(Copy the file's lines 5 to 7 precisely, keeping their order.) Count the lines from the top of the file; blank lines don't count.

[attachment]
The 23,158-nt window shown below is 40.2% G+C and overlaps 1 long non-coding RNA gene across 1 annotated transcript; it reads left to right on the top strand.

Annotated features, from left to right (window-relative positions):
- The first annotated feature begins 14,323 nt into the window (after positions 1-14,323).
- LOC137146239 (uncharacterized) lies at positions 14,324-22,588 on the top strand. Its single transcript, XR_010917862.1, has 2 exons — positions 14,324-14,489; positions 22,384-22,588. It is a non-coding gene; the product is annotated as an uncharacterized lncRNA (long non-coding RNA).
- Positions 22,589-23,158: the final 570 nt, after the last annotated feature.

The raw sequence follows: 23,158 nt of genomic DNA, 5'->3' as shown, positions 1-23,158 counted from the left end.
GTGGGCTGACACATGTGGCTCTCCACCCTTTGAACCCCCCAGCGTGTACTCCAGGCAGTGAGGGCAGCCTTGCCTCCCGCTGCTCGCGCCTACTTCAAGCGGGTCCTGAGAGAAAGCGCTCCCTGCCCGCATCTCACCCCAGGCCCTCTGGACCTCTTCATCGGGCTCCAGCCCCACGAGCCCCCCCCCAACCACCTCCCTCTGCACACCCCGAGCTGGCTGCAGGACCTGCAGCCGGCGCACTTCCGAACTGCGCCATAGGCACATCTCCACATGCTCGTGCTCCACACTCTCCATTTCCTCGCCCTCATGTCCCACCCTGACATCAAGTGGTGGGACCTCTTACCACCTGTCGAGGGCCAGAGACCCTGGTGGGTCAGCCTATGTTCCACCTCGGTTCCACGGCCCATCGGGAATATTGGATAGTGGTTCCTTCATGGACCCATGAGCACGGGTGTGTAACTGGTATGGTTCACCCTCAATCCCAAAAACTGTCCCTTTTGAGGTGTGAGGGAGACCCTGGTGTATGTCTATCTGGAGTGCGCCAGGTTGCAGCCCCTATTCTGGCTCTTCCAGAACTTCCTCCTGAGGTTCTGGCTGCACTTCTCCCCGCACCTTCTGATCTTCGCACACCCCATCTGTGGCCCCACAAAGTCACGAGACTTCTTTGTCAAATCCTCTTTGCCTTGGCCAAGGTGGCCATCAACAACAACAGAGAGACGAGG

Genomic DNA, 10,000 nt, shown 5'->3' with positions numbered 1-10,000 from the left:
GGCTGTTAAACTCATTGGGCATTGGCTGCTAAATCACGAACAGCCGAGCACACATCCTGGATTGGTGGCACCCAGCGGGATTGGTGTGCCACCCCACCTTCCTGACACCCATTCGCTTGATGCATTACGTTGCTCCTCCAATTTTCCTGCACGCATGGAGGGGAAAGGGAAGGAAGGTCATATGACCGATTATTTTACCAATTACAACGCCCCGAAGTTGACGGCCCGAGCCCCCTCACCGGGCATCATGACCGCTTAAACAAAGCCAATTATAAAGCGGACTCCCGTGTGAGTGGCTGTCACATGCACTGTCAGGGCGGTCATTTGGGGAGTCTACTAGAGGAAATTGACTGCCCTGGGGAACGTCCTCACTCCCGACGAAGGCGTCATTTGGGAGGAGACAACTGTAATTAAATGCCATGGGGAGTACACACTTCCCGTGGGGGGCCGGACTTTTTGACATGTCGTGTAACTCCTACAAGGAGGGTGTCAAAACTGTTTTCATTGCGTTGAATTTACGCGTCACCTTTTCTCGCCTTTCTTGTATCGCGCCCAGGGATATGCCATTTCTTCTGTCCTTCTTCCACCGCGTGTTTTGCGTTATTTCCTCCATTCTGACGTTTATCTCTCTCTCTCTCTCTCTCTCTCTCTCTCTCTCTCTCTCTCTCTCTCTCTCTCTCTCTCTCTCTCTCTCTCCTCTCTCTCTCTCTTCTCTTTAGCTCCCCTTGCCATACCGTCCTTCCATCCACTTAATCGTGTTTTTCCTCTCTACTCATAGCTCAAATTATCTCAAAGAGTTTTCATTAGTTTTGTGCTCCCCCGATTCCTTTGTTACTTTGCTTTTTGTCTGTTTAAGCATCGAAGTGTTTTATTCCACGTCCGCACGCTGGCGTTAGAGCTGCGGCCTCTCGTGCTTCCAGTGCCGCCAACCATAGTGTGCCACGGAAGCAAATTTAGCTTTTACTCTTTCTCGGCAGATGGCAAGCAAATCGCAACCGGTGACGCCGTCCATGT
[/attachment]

- Positions 22,589-23,158: the final 570 nt, after the last annotated feature.

The raw sequence follows: 23,158 nt of genomic DNA, 5'->3' as shown, positions 1-23,158 counted from the left end.
GTGGGCTGACACATGTGGCTCTCCACCCTTTGAACCCCCCAGCGTGTACTCCAGGCAGTGAGGGCAGCCTTGCCTCCCGCTGCTCGCGCCTACTTCAAGCGGGTCCTGAGAGAAAGCGCTCCCTGCCCGCATCTCACCCCAGGCCCTCTGGACCTCTTCATCGGGCTCCAGCCCCACGAGCCCCCCCCCAACCACCTCCCTCTGCACACCCCGAGCTGGCTGCAGGACCTGCAGCCGGCGCACTTCCGAACTGCGCCATAGGCACATCTCCACATGCTCGTGCTCCACACTCTCCATTTCCTCGCCCTCATGTCCCACCCTGACATCAAGTGGTGGGACCTCTTACCACCTGTCGAGGGCCAGAGACCCTGGTGGGTCAGCCTATGTTCCACCTCGGTTCCACGGCCCATCGGGAATATTGGATAGTGGTTCCTTCATGGACCCATGAGCACGGGTGTGTAACTGGTATGGTTCACCCTCAATCCCAAAAACTGTCCCTTTTGAGGTGTGAGGGAGACCCTGGTGTATGTCTATCTGGAGTGCGCCAGGTTGCAGCCCCTATTCTGGCTCTTCCAGAACTTCCTCCTGAGGTTCTGGCTGCACTTCTCCCCGCACCTTCTGATCTTCGCACACCCCATCTGTGGCCCCACAAAGTCACGAGACTTCTTTGTCAAATCCTCTTTGCCTTGGCCAAGGTGGCCATCAACAACAACAGAGAGACGAGG